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dc.contributor.authorAllison, David
dc.date.accessioned2011-10-24T19:37:25Z
dc.date.available2011-10-24T19:37:25Z
dc.date.issued2011-10-24
dc.identifier.urihttp://hdl.handle.net/10464/3430
dc.description.abstractCytokines have been shown to cause a reduction in nerve conduction when examined using animal models. Such effects, if shown in humans, could result in detrimental effects to physical function during periods heightened systemic cytokine concentrations. The study investigated the acute effects of cytokines on nerve conduction velocity (NCV) and functional measures. Measures were taken under both basal and elevated cytokine concentrations to determine any corresponding changes to NCV. A significant positive correlation was found between the cytokine IL-6 and NCV at 2 hours post-exercise (r=0.606, p=0.048). A significant negative correlation was found between IL-1ra and NCV at 24 hours post-exercise (r=-0.652, p=0.021). A significant positive correlation was also found between IL-1ra and endurance at 1 hour post-exercise (r=0.643, p=0.033). As such, it would seem that IL-6 may potentially act to enhance nerve function while other cytokines such as IL-1ra may have negative effects and reduce NCV.en_US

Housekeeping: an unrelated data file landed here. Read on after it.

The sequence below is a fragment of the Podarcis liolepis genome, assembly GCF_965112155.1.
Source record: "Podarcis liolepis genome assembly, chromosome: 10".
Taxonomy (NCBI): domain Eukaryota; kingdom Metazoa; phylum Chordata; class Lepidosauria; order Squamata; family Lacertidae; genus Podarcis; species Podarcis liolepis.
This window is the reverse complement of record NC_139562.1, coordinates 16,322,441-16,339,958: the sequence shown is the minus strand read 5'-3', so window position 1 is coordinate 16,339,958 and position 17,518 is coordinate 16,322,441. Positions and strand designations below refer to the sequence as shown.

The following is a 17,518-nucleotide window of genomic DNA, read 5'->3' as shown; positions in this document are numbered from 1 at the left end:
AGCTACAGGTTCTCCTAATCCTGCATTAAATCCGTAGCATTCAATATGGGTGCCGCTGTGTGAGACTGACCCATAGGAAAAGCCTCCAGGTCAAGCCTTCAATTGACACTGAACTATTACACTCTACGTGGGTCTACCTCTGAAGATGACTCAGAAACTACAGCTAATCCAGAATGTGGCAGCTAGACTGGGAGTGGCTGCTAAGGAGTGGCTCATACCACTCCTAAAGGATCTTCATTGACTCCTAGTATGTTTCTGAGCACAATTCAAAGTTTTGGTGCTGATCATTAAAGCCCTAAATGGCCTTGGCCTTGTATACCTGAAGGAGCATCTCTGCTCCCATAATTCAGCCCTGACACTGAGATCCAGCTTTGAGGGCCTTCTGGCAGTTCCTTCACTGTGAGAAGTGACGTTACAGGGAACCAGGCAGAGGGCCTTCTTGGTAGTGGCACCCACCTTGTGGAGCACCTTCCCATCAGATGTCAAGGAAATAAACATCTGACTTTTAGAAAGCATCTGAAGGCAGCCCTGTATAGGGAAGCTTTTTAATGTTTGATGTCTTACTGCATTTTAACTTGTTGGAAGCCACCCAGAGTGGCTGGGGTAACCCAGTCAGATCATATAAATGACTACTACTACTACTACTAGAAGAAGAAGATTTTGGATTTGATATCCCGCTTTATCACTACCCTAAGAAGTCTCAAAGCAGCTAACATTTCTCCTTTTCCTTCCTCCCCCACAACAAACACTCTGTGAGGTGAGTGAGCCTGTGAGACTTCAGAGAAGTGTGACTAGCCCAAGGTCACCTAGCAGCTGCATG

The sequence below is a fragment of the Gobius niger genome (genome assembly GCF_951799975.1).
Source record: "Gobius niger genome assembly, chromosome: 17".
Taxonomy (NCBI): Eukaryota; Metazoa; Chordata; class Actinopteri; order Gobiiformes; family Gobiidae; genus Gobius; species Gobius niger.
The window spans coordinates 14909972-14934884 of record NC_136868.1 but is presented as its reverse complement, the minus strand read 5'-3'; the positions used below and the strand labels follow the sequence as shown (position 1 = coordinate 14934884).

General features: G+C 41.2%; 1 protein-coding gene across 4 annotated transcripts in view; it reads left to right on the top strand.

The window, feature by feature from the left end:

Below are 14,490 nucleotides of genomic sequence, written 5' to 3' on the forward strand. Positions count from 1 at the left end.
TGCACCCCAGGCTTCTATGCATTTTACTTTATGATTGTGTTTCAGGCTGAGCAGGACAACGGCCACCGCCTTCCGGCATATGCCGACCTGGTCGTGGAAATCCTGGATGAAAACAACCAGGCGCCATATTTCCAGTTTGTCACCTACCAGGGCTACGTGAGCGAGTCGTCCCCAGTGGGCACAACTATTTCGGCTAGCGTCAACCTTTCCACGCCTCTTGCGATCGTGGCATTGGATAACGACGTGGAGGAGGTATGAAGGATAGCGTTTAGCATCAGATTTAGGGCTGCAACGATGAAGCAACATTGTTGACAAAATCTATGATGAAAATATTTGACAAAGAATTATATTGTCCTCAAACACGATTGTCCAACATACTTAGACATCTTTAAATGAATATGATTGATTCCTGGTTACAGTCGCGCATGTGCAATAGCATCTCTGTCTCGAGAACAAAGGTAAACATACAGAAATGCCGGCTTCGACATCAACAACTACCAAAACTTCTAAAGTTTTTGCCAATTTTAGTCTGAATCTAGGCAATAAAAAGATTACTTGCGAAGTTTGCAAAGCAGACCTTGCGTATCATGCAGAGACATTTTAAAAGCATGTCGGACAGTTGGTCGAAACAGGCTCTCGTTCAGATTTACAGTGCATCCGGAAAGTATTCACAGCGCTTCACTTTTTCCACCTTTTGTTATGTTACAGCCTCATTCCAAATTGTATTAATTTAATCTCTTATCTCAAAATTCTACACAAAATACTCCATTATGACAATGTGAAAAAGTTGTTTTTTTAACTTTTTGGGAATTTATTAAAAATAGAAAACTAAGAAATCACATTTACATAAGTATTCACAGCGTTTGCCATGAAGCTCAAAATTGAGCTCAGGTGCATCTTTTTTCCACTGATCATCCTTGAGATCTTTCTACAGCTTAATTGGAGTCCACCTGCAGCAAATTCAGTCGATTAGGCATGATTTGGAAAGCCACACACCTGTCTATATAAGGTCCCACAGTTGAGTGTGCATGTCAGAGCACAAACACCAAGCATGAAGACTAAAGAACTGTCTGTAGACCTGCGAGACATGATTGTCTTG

dc.language.isoengen_US
dc.publisherBrock Universityen_US
dc.subjectNCV, Cytokine, SCI,en_US
dc.titleThe acute effects of systemic cytokines on peripheral nerve function in humansen_US
dc.typeElectronic Thesis or Dissertationen_US
dc.degree.nameM.Sc. Applied Health Sciencesen_US
dc.degree.levelMastersen_US
dc.contributor.departmentApplied Health Sciences Programen_US
dc.degree.disciplineFaculty of Applied Health Sciencesen_US


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